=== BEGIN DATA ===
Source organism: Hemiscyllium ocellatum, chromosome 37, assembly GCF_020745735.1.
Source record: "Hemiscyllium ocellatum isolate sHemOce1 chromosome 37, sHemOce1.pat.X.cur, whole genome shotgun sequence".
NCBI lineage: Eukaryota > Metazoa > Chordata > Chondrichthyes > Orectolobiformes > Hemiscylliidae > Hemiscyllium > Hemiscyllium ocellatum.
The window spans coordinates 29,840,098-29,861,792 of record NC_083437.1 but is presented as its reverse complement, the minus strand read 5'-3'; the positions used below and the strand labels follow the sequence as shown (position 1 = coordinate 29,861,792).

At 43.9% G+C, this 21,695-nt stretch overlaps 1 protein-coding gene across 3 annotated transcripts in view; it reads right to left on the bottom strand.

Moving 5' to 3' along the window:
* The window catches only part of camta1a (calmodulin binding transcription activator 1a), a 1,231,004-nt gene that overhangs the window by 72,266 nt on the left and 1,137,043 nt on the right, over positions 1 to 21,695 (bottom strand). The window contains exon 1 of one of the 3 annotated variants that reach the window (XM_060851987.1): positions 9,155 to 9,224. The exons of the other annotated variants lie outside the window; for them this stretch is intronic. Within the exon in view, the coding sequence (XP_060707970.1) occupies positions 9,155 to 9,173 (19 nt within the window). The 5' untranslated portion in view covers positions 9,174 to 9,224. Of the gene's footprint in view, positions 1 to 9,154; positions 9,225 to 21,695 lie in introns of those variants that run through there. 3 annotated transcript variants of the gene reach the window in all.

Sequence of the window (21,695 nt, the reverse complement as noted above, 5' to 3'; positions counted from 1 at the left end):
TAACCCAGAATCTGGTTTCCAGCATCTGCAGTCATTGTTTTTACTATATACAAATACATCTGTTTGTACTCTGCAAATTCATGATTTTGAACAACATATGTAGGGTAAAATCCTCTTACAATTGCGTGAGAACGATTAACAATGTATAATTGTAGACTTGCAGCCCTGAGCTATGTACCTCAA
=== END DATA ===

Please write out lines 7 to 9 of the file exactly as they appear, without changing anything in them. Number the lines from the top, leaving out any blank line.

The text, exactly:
* The window catches only part of camta1a (calmodulin binding transcription activator 1a), a 1,231,004-nt gene that overhangs the window by 72,266 nt on the left and 1,137,043 nt on the right, over positions 1 to 21,695 (bottom strand). The window contains exon 1 of one of the 3 annotated variants that reach the window (XM_060851987.1): positions 9,155 to 9,224. The exons of the other annotated variants lie outside the window; for them this stretch is intronic. Within the exon in view, the coding sequence (XP_060707970.1) occupies positions 9,155 to 9,173 (19 nt within the window). The 5' untranslated portion in view covers positions 9,174 to 9,224. Of the gene's footprint in view, positions 1 to 9,154; positions 9,225 to 21,695 lie in introns of those variants that run through there. 3 annotated transcript variants of the gene reach the window in all.

Sequence of the window (21,695 nt, the reverse complement as noted above, 5' to 3'; positions counted from 1 at the left end):
TAACCCAGAATCTGGTTTCCAGCATCTGCAGTCATTGTTTTTACTATATACAAATACATCTGTTTGTACTCTGCAAATTCATGATTTTGAACAACATATGTAGGGTAAAATCCTCTTACAATTGCGTGAGAACGATTAACAATGTATAATTGTAGACTTGCAGCCCTGAGCTATGTACCTCAA